Analysts with research firm IDC predict that global tablet shipments for 2015 will total about 211 million, which is about 8 percent lower than last year’s number. But the company’s latest tablet forecast does see a few potential bright spots for tablet makers.

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According to IDC, the most popular tablets in 2014 and 2015 were small models with 7 to 9 inch displays… but tablets with larger screens made up a larger percentage of all tablets shipped in 2015 than they did a year earlier. So large-screened tablets could be a growth area.

IDC also notes that while Android tablets continue to be the most popular, followed by iPads, it looks like Windows tablets are gaining market share. About  5 percent of all tablets shipped in 2014 ran Windows software, according to IDC’s numbers, but that percentage is expected to rise to 8.5 percent this year. If it keeps climbing, IDC figures Windows tablets could account for nearly 18 percent of all tablets shipped in 2019.

IDC is also bullish on 2-in-1 tablets with detachable keyboards, predicting a 75 percent growth rate between 2015 and 2016. This makes sense at a time that Windows tablet growth is on the rise, since one of the key benefits to running Windows on a tablet is the ability to run desktop-style software as well as mobile apps.

It’s worth noting that IDC isn’t saying more tablets will be moved in 2019 than 2015. It’s possible the total shipment numbers could continue to fall. But the company is predicting a change in what kinds of tablets people use.

Of course, it’s probably a good idea to take those predictions with a grain of salt: a few years ago it would have been hard to imagine Apple releasing a 12.9 inch tablet with digital pen input or Amazon releasing a $50 tablet. Who knows what the next few years will bring?

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12 replies on “Tablet shipments are down, but IDC sees potential growth for 2-in-1s”

  1. 2019 is so far away in IT you can’t make predictions by simply connecting the points and making a line. Any year something can turn the whole thing over, like an iPhone killing Nokia in a few short years or the android tablets killing netbooks.

  2. I would have actually guessed Windows had a higher market share. They seem to be doing so much better with tablets in the past year or two. And while I realize there are a zillion super cheap worthless Android tablets I’m still surprised to see their market share so high.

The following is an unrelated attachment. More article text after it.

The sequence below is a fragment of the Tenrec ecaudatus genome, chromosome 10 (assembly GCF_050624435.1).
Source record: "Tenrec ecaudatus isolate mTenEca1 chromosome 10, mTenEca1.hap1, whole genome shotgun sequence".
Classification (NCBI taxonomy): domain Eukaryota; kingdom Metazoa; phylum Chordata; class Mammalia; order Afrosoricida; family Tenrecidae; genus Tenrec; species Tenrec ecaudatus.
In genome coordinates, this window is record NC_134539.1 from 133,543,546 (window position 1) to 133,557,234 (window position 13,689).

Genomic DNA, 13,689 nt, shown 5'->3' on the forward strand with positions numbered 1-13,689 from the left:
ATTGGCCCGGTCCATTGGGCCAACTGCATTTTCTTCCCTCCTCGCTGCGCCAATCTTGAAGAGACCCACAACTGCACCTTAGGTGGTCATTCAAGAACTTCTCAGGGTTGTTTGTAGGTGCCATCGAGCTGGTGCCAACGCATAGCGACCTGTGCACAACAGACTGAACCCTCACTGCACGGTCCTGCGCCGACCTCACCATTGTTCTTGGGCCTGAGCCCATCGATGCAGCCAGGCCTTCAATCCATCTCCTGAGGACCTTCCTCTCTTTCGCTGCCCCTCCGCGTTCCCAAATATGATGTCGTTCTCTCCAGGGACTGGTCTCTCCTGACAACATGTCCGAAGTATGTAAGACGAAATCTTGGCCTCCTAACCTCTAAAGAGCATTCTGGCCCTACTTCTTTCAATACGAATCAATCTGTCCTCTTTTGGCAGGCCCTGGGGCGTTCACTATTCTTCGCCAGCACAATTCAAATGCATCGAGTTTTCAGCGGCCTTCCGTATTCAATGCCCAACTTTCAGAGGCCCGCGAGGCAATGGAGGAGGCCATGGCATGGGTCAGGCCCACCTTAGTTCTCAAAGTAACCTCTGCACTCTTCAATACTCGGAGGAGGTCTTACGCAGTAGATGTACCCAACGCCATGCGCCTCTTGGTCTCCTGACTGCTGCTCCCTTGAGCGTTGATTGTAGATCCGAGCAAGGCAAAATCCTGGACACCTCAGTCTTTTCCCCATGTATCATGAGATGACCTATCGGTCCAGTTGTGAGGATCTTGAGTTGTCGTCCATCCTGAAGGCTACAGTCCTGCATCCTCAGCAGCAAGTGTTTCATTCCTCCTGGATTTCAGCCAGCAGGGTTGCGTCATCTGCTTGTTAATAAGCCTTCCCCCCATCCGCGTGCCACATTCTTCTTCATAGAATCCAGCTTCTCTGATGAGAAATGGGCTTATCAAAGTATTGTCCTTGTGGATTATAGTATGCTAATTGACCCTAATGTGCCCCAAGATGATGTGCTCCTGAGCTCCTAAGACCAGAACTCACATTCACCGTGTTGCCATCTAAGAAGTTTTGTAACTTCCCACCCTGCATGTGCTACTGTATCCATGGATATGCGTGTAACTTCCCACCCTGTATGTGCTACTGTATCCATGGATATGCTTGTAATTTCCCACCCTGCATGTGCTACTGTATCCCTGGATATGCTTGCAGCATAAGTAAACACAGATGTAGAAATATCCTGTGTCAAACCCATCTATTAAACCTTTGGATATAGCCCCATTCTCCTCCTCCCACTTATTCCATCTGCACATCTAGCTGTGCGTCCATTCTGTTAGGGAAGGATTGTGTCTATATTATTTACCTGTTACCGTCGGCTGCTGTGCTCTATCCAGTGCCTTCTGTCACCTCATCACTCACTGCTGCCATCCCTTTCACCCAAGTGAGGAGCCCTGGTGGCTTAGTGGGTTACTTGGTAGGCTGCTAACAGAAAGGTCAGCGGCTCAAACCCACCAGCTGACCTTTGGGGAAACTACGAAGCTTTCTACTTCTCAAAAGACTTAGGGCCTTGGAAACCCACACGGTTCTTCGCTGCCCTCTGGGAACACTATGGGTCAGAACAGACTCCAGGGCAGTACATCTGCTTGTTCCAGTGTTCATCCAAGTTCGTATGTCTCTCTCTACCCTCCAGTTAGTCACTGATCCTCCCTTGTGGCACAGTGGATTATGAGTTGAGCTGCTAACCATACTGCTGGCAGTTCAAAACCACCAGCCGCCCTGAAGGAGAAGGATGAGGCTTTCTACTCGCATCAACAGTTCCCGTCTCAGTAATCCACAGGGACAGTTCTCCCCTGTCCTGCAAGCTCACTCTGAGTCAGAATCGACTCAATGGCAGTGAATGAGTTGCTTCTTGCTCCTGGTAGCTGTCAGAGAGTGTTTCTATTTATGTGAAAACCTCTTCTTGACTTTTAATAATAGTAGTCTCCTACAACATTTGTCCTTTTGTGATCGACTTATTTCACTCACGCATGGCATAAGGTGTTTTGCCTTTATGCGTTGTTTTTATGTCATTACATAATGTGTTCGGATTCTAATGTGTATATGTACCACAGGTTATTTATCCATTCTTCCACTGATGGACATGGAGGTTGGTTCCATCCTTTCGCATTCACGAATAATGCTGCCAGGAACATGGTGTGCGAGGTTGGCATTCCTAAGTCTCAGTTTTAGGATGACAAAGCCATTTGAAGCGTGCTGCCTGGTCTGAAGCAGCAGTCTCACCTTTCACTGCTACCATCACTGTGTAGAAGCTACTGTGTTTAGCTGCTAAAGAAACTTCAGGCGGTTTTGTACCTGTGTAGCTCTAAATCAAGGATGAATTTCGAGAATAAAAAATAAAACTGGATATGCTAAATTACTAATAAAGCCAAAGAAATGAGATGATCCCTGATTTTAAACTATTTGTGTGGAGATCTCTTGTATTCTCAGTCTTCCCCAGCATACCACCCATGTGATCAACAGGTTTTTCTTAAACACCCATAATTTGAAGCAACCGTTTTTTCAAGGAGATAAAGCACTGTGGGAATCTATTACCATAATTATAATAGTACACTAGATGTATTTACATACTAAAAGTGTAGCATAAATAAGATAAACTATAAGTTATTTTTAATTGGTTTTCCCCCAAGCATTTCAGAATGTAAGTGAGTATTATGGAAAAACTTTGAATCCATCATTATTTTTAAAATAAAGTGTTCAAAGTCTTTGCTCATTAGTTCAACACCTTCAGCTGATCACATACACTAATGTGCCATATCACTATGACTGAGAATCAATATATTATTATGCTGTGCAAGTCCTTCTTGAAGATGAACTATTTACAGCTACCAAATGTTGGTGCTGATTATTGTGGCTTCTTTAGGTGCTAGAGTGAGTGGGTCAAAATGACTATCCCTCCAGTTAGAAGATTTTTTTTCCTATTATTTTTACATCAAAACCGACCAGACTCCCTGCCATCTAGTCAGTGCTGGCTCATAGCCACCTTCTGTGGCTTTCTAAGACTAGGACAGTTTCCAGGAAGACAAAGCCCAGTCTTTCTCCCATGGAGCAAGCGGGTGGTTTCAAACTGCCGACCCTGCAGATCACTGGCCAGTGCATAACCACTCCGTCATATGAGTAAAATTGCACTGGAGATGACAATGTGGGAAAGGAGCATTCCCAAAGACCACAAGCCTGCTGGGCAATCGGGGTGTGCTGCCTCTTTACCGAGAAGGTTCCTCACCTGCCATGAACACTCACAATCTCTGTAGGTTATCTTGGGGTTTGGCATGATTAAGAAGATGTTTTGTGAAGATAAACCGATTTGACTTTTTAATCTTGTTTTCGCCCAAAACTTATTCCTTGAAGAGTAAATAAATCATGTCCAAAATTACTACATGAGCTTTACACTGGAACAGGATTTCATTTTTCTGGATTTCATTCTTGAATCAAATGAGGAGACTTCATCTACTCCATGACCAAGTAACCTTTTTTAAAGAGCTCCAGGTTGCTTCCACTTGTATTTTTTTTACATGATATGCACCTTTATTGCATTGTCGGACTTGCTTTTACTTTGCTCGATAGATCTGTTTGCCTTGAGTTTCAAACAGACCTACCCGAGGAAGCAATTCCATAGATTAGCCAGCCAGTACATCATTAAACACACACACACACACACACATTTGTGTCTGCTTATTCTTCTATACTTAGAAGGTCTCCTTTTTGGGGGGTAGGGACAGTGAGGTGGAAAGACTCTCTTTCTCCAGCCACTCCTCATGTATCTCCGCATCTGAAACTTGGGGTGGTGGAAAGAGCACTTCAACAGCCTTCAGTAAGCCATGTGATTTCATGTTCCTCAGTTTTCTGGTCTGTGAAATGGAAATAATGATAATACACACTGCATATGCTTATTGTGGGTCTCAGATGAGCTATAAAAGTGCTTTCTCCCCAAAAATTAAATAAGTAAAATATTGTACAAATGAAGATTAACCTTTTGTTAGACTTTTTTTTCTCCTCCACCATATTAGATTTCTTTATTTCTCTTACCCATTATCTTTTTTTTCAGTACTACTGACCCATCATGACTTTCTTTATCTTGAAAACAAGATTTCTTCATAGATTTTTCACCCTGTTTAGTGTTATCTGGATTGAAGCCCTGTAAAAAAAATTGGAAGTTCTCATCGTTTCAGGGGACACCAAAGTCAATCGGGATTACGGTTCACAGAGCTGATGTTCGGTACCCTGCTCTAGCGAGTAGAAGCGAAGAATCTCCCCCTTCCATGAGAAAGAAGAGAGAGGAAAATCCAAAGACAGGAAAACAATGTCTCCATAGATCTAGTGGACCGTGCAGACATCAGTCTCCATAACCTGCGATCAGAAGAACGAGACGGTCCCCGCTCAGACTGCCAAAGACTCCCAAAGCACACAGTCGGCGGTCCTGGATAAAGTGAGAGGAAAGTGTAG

I might go for another tablet (dropped and smashed mine this past Summer). But not until something is shipping with Android 6 on it. Even then I’ve been half thinking that what I want is a ChromeOS detachable or convertible.
    We’ll see.

  3. I bought one of those Amazon $50 tablets, on sale for $35 on Black Friday. I also bought a $29 Android tablet from Newegg and 3 iPad Mini 2’s from Walmart for $199. There’s no way I’d pay $1000 for an overpriced Microsoft tablet.

    1. I hadn’t thought of Amazon. I wonder if they are counted in the ‘Android’ figures in the story.

      1. I would assume so, since they do run a (heavily modified) version of Android.

    2. That’s a pretty specious argument. You can’t legitimately compare a cheap low-end Android tablet with something like the Surface Book, which has a Core i processor, a keyboard, an active digitizer, dedicated GPU, and runs full WIndows programs. If you can’t understand the differences, it doesn’t mean they’re the same, it just means you’re outside the target market.

  4. There arent really any GOOD cheapish tablets out there right now. The chinese tablets are all missing something, battery life, lousy cameras (seriously, 0.3mpx?) or build quality. The known brands all suffer from appearing well overpriced. I would pick up a good tablet, with a fast processor and a high pixel density edge to edge display, but they just don’t seem to exist.

    1. The re-released Nvidia Shield at $199 isn’t a bad contender. Though you also need to spring for a charger if you don’t have one handy.

    2. It’s hard to make money on low-margin 7-8inch tablets. i think that is the main reason why no one is making good ones now. I am surprised that Google does not want to keep making Nexus 7 tablets each year… it is a guaranteed market share taking device.

  5. I like 2-in-1s, but they really need to focus on making the tablet usable as well… a tablet.. my problem is that they make the bezels too big to accommodate a full size keyboard.. I’d prefer a sleek tablet who cares if the keyboard is bigger than the device it isn’t like you’ll use it all the time. Plus with the 360 devices you run into weight problems..this is why I use a tablet with a bluetooth keyboard. I wish there was an option for native android dual-boot on more of these as well..

    1. I’m a little surprised that we don’t see more “full size keyboards” that implement an integrated tablet/phone stand, decent mini speakers, and a powered USB hub. These could handle a mouse, connect to the tablet and perhaps be a charging station, and for quick use even look like a bluetooth keyboard and mouse. Maybe power buttons for “on” (USB only) and “full on” (BT active) because plugging in and using USB instead of BT saves on tablet battery power. Then you still have the quick “cableless” mode but it isn’t your only option. Might have to come with a few shortie cables for Apple, Samsung, mini- and micro-USB connectors since the connector landscape is so chaotic. But people might pay the price if the thing worked well enough.

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